The Tech Hockey Guide staff brainstormed potential candidates and settled on our top picks. Through the next few weeks we will break down potential candidates while discussing pedigree as a player and coach as well as likelihood of being Coach Pearson’s replacement. Yesterday, we profiled two college assistant coaches: Dane Jackson and Keith Fisher. Today we’re taking a look at the possibility of poaching an existing head coach from another program in BGSU’s Chris Bergeron.

Bergeron played four seasons for the Miami University Redskins, now known as the Redhawks, between 1989 and 1992. The center was the captain for his junior and senior seasons before going pro and bouncing around the minor leagues for seven seasons. In 304 minor league games Bergeron scored 182 goals and added a further 320 assists.


Age: 46

College: Miami

Birthplace: Wallaceburg, Ontario

Current Position: Head Coach, Bowling Green State (WCHA)


Bergeron joined the Miami Redhawks coaching staff in Enrico Blasi’s second year as the program’s head coach. During Bergeron’s tenure as an assistant, Miami saw a program rebirth with an overall record of 226 wins, 139 losses, and 37 ties. Between 2000 and 2010, the Redhawks won the CCHA regular season twice and the conference tournament championship once. All of this success on the ice led to six berths into the NCAA hockey tournament leading to two Frozen Four visits. The Redhawks reached the national championship game in 2009 where they lost in dramatic fashion, losing a two goal lead in the final minute of regulation before Colby Cohen sealed the comeback for the Boston University Terriers midway through the overtime period. In Bergeron’s final season with Miami, the team found their way back to the Frozen Four, but fell to  juggernaut Boston College in the semi-finals.

Notable recruits while at Miami:

  • Chris Wideman
  • Andy Miele (Hobey Baker Recipient)
  • Tommy Wingels
  • Alex Martinez
  • Andy Greene
  • Ryan Jones

During the 2010 offseason, Bowling Green pegged Bergeron as the permanent replacement for Scott Paluch resigned during turmoil a season prior, leaving Dennis Williams to coach the Falcons in the interim. As a result of previous program uncertainty, Bergeron’s contract with the Falcons is heavily laden with commitments to the hockey program, including minimum funding for assistant coaches and a new director of hockey operations position.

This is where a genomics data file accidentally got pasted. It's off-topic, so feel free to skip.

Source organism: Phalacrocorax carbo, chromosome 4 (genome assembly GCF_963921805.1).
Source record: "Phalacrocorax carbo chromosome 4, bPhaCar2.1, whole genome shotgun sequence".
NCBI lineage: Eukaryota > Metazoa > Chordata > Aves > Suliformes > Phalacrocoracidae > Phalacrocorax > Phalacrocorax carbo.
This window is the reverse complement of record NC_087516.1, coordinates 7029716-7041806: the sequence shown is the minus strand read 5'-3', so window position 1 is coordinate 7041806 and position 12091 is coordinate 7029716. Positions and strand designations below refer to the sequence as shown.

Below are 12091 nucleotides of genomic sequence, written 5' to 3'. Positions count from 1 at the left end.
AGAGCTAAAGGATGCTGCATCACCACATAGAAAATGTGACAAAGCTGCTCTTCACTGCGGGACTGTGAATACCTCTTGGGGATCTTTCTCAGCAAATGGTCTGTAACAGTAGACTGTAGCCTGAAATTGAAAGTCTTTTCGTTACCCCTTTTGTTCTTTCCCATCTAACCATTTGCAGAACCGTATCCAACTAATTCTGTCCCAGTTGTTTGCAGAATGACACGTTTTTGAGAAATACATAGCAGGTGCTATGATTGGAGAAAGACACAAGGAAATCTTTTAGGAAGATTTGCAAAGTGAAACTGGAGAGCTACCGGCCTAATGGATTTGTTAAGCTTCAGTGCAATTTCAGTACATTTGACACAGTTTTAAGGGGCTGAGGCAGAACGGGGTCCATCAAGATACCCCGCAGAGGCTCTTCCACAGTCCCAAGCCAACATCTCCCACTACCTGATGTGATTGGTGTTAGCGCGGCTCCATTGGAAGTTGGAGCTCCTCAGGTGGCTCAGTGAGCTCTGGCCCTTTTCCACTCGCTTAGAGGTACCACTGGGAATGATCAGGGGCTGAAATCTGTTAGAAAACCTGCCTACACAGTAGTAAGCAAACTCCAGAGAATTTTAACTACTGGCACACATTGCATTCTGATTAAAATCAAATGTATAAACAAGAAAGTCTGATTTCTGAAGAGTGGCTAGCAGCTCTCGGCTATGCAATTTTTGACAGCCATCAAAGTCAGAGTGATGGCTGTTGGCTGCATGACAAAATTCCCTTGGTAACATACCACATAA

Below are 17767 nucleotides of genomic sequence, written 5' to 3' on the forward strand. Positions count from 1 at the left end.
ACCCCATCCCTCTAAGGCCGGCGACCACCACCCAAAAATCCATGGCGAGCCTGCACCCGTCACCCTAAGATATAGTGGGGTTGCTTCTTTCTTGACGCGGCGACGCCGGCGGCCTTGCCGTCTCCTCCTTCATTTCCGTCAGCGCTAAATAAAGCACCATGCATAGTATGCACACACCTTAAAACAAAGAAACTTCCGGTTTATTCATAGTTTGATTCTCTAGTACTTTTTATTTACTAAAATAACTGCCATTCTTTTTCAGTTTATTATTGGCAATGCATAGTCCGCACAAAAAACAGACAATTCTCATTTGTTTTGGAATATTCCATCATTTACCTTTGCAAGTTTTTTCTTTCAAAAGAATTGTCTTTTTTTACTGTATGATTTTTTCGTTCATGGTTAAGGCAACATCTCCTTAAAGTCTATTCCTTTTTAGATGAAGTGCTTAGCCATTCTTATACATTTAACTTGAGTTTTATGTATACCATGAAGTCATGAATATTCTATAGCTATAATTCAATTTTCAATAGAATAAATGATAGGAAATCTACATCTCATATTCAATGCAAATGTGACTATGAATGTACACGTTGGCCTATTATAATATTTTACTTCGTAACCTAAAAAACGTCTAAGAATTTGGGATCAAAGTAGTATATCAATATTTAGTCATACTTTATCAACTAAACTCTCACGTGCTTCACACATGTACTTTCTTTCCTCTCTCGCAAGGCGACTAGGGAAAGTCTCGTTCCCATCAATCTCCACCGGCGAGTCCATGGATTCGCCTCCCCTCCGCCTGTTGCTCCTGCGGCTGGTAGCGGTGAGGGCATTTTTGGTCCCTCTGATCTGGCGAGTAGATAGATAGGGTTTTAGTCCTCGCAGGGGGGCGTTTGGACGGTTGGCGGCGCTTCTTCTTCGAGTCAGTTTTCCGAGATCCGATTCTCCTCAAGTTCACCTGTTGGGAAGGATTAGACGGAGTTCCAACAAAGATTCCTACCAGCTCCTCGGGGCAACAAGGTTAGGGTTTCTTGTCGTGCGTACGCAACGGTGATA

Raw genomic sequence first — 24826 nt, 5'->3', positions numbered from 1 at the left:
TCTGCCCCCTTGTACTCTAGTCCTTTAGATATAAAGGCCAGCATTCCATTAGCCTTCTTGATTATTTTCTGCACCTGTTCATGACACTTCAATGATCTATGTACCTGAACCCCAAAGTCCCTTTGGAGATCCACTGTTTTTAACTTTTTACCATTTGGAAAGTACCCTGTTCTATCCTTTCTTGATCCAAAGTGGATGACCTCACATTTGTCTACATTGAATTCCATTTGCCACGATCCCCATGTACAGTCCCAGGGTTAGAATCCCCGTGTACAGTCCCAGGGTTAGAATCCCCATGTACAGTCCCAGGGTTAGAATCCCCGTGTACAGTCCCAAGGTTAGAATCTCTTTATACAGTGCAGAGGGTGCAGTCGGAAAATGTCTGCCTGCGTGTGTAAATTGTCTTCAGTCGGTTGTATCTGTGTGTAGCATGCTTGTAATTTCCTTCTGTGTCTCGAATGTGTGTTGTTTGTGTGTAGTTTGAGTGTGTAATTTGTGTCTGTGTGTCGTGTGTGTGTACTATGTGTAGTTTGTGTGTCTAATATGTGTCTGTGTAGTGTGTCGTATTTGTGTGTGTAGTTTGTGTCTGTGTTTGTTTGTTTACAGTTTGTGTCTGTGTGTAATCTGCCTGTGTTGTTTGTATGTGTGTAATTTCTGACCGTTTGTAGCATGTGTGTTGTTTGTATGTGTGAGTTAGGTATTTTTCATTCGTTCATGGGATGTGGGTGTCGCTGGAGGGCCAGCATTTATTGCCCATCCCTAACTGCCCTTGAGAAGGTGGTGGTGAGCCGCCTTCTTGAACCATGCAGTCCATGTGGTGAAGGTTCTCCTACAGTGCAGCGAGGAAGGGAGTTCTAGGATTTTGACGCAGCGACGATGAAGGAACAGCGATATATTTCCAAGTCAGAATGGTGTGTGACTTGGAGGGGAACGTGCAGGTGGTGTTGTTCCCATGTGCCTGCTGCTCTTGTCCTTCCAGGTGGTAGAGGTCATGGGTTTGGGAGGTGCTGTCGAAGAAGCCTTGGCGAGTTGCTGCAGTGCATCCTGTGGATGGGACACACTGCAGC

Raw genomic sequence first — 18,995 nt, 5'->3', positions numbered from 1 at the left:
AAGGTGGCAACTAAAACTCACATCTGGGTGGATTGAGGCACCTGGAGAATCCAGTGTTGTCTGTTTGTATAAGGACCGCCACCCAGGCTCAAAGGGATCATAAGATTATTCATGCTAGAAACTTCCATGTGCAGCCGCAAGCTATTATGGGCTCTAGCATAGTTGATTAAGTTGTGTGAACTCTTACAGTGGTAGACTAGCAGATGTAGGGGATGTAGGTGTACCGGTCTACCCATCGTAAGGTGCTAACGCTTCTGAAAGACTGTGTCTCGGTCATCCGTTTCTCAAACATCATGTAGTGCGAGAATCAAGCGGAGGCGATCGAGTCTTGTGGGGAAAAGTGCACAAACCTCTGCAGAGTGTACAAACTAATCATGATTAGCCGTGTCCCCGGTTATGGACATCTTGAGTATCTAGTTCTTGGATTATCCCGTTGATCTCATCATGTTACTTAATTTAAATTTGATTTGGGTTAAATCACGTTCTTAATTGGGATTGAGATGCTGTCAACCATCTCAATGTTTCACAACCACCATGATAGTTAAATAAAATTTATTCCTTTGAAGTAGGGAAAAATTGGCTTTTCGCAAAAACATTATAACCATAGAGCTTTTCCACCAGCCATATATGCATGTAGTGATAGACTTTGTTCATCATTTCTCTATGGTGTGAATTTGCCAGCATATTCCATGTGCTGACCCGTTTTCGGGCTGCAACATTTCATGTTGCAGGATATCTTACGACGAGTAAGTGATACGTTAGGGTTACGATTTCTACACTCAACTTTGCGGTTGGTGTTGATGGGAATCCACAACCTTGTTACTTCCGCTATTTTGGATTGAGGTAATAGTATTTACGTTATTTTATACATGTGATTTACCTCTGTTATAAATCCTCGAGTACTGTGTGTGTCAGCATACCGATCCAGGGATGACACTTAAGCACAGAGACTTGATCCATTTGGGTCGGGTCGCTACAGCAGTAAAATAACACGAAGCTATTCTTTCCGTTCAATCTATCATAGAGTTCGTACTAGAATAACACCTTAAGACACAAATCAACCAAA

Credit: Todd Pavlack

In his time at the helm of the Falcons, Bergeron has built them into a powerhouse in the WCHA while stringing together a streak of three seasons of 20 or more wins in a row. In their four seasons in the WCHA, Bowling Green has either finished third or fourth and have been overshadowed by the successes of Minnesota State and Michigan Tech. Even with success, the Falcons have been unable to find their way back into the NCAA tournament, a place they haven’t been since eventual-Boston College coach Jerry York led them there in 1990.

During Bergeron’s tenure the Falcons have seen a number of early departures including:

  • 2014 – Ryan Carpenter (F, Jr.), Ralfs Freibergs (D, So.)
  • 2015 – Nolan Valleau (D, Fr.)
  • 2017 – Mark Friedman (D, Jr.), Chris Nell (G, Jr.)

This trend of early departures for the Falcons may both be a result of their success and a thorn in their side as they work to find themselves back in the national tournament once again.


If Bergeron were to jump from the Bowling Green program, he or his new employer would owe the university $250,000, an amount that Mel Pearson coincidentally owes Michigan Tech per terms of his previous contract with the Huskies. While considered a lateral move to some, Michigan Tech offers an opportunity to not fall beneath the shadow of other athletic programs as hockey does at Bowling Green where football and basketball reign supreme. Bergeron’s contract is supported heavily with incentive bonuses, including revenue sharing should ticket sales surpass baseline numbers. The past few years have seen attendance numbers at Bowling Green trending downwards, likely hindering incentive payments.

Why Not

It is extremely rare for another school to poach a head coach who’s not at the end of their contract. The most recent examples would be Greg Carvel moving to UMass-Amherst from his alma mater St. Lawrence and Nate Leaman taking over the Friars at Providence after steering Union. Leaman’s successor at Union was able to lead the Dutchmen to their first national championship three years after his departure, a possibility of which that Bergeron might be weary.

Bergeron’s contract term ends in 2023 and requires written permission from the Director of Intercollegiate Athletics prior to speaking to another potential employer. This coupled with a large buyout may be too big of a pill to swallow to consider or be considered for a move to another school.


Success has followed Chris Bergeron in his coaching career. During his time with the Miami Redhawks his teams nearly reached the pinnacle of college hockey. Now as the head of his own program he has the Falcons of Bowling Green on a similar path to success. A move to Michigan Tech would likely be poisoned by the terms of his contract, but his base salary of $185,000 is well below Pearson’s terms while at Michigan Tech. Should Bergeron have any interest in a move, there would have likely been murmurs coming  from the Bowling Green community by now.

Feature image courtesy of Tod Pavlack,

Brandon is a 2010 graduate of Michigan Tech. He co-founded Tech Hockey Guide with Tim Braun as a outlet to expand the coverage of Michigan Tech Hockey. He currently resides in Portland, Oregon with his wife Lindsey and corgis Quincy and Niko.